In any case, finally coming to its senses, TSL management announced about two weeks ago that it had canceled the plans to build the poly factory, causing the stock to go up several dollars that day, and over the past two weeks, TSL has established a new base in the low 40s. It should be noted (although I am not positive about this) that the average earnings projection of $3.39/share may be based on estimates that have not been updated since the cancellation of the poly fab. If cancellation of the fab decreases expenditures going forward or enables greater concentration on TSL's main business, there may well be upside to the average earnings projections of $3.39 for 2008.
I still like CSIQ, although it does not offer as good a value as TSL, in my opinion. Its PE is higher than TSL's, while the expected revenue growth of these two companies is almost identical ($300 million in 2007 to $750 million in 2008 for CSIQ). What differentiates these two companies is their gross margins, with TSL's gross margins substantially better than CSIQ's. Although this would normally be viewed as an advantage to TSL, if CSIQ improves its gross margins—which should not be that hard to do—there may be some decent upside to earnings estimates, thus lowering its forward PE closer to TSL's.
Also, CSIQ has been doing some work with UMG silicon, and according to the last conference call, there is about $100 million of upside revenue potential in 2008 if the UMG production pans out as expected. If the UMG silicon production works out, it is likely to push 2008 earnings over $2/share (note that the highest analyst estimate for CSIQ in 2008 is $2.02), putting CSIQ's PE also at 13 (like TSL's). I also like the fact that the market cap of CSIQ, at $700 million is a bit smaller than TSL's, and that only five analysts follow CSIQ versus eight for TSL, giving CSIQ the potential for greater recognition in the marketplace and therefore, greater stock appreciation.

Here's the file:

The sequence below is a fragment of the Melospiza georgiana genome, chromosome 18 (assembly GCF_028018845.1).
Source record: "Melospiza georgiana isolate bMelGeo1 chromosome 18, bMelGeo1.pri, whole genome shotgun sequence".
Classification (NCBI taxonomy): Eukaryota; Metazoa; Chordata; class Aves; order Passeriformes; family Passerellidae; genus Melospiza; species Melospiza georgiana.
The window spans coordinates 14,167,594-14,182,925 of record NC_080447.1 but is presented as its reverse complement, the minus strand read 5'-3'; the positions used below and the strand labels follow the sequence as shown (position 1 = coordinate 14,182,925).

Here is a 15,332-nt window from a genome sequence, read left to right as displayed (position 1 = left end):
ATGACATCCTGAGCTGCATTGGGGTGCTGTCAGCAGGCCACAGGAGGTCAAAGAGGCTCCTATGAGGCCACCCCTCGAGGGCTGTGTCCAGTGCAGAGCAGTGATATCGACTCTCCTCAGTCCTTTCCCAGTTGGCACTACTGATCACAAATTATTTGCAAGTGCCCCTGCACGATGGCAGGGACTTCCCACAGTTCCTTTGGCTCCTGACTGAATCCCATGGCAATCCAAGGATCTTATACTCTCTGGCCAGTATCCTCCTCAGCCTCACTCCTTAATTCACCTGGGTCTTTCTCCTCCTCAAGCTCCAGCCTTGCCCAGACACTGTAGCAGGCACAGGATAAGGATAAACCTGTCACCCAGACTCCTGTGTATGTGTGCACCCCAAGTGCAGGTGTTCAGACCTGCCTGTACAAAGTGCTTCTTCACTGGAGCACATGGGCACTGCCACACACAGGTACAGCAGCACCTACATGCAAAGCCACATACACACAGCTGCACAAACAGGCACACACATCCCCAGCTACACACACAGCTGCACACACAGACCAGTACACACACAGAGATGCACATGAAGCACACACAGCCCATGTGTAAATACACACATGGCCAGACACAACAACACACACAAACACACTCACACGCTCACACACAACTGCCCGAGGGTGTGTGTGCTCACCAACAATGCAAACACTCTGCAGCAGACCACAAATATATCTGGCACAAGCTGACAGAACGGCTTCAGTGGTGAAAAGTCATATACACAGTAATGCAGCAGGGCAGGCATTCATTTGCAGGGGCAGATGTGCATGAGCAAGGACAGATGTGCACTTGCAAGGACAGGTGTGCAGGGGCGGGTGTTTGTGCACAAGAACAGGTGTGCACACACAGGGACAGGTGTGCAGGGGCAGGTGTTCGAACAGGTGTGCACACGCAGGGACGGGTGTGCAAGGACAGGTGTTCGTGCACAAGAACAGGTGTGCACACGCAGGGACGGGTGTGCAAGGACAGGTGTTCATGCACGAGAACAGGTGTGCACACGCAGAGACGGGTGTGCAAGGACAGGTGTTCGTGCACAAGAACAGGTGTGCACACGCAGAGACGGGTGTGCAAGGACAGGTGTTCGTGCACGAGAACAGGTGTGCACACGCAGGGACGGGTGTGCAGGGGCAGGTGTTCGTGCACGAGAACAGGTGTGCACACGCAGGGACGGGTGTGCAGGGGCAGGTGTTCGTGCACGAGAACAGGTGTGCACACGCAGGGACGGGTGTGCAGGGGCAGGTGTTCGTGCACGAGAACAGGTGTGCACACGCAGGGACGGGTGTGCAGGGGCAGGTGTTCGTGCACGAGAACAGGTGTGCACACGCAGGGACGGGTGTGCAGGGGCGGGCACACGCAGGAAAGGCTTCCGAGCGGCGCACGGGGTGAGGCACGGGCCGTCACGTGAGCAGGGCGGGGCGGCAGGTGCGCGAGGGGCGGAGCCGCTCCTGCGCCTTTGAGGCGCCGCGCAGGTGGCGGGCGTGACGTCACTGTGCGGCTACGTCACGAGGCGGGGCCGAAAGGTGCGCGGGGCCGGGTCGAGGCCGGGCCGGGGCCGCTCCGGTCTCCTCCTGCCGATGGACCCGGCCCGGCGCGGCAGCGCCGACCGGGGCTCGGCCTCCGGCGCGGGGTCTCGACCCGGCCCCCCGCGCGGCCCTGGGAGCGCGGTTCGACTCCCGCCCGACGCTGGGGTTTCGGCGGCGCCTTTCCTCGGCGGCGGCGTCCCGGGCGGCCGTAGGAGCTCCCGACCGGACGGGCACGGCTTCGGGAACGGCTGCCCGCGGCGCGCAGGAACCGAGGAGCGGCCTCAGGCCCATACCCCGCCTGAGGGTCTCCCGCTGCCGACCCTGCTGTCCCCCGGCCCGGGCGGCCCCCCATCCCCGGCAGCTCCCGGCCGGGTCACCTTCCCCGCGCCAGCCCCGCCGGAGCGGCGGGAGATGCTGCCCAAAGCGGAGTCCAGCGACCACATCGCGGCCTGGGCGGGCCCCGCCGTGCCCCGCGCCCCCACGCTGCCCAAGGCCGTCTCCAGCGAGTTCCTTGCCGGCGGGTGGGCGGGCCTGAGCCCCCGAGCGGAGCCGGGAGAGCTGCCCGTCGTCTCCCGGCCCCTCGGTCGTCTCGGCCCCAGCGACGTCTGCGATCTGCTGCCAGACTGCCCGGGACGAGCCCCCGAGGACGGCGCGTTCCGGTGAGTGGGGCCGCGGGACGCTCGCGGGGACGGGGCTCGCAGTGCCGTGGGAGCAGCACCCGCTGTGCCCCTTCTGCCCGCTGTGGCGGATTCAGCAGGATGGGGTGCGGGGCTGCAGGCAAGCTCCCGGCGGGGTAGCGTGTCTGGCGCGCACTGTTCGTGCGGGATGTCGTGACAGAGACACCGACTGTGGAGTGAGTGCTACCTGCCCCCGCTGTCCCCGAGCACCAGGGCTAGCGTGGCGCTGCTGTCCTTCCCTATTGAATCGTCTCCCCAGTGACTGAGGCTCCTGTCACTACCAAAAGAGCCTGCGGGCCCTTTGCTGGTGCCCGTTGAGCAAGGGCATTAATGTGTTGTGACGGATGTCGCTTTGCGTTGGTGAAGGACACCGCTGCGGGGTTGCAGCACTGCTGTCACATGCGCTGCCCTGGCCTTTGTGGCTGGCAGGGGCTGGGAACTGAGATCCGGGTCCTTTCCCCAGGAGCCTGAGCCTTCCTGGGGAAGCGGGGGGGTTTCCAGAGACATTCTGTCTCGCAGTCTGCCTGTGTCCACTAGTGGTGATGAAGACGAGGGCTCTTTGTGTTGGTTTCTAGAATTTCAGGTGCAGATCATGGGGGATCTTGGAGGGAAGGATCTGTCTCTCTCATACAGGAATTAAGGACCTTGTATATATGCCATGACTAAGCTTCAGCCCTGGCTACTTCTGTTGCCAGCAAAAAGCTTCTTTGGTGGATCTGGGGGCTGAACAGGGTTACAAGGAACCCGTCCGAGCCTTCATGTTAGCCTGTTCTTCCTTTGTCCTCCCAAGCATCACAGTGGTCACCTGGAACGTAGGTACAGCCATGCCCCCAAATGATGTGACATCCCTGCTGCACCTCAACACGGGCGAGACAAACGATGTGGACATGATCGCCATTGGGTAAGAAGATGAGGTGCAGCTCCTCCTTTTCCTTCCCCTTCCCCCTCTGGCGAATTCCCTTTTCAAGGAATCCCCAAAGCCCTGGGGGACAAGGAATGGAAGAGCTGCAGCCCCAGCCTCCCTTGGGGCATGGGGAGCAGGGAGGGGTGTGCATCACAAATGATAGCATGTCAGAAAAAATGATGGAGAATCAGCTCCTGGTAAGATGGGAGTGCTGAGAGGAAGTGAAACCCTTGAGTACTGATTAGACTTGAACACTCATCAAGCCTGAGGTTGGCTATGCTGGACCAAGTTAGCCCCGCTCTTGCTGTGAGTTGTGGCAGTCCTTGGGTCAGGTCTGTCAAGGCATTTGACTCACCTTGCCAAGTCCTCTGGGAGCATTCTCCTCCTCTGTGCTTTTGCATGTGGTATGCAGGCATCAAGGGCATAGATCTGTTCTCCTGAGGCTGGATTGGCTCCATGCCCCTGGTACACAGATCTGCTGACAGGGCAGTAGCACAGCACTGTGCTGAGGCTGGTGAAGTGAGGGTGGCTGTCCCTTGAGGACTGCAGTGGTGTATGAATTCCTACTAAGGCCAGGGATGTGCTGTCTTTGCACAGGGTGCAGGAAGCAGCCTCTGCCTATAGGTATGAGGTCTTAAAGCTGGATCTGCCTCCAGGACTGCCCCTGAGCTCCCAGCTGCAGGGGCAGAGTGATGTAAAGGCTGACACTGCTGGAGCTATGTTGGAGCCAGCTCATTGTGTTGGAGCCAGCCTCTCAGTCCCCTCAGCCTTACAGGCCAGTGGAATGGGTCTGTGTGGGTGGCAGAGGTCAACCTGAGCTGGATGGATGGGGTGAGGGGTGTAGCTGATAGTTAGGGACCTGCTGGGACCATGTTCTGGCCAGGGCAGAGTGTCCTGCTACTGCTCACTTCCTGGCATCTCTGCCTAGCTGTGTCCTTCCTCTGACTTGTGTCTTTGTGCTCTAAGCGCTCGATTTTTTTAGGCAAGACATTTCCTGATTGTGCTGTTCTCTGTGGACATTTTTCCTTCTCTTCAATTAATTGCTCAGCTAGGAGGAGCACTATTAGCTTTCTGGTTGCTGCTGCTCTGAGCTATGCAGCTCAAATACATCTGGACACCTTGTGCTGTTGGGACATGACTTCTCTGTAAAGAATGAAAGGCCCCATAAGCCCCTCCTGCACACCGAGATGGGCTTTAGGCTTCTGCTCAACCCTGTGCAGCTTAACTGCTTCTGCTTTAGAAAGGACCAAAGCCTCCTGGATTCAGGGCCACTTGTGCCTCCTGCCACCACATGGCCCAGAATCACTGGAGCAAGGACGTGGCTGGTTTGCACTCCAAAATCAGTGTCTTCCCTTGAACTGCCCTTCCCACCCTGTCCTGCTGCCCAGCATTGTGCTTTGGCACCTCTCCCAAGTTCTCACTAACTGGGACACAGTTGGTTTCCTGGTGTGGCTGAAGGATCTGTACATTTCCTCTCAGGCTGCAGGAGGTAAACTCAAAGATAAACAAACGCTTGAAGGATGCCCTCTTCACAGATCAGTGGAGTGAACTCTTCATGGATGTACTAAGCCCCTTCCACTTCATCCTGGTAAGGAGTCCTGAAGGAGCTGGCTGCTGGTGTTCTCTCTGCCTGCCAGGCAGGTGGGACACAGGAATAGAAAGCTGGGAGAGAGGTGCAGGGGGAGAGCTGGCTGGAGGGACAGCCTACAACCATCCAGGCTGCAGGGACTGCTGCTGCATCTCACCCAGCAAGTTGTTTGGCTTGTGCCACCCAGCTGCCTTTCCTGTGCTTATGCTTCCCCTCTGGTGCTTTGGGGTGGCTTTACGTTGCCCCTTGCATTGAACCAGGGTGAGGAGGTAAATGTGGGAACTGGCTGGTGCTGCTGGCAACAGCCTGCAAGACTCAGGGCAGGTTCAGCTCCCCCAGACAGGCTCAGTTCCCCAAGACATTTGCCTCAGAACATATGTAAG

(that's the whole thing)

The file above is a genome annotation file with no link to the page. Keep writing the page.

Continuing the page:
But taking everything into account, I like TSL a little better at a PE of 13 than CSIQ at a PE of 15, but might consider picking up a decent CSIQ position if it became available around $24.
A few other solars merit some discussion. ReneSola (NYSE:SOL) is a new entrant that just recently IPO'ed, and offers a 2008 PE of 17. But the earnings ramp on SOL (from 86 cents in 2007 to $1.08 in 2008) is not as impressive as TSL's double or CSIQ's 6-fold increase, plus, we know less about this company because it has only been public a very short time. Thus, at a PE of 17, it does not get ahead of TSL or CSIQ, in my view.
SOLF, YGE and JASO trade at PEs of 20-30, and I do not believe offer more compelling values compared to TSL and CSIQ that would justify those higher PEs. If a reader knows of a significant advantage one of these three has over TSL or CSIQ, please comment about it.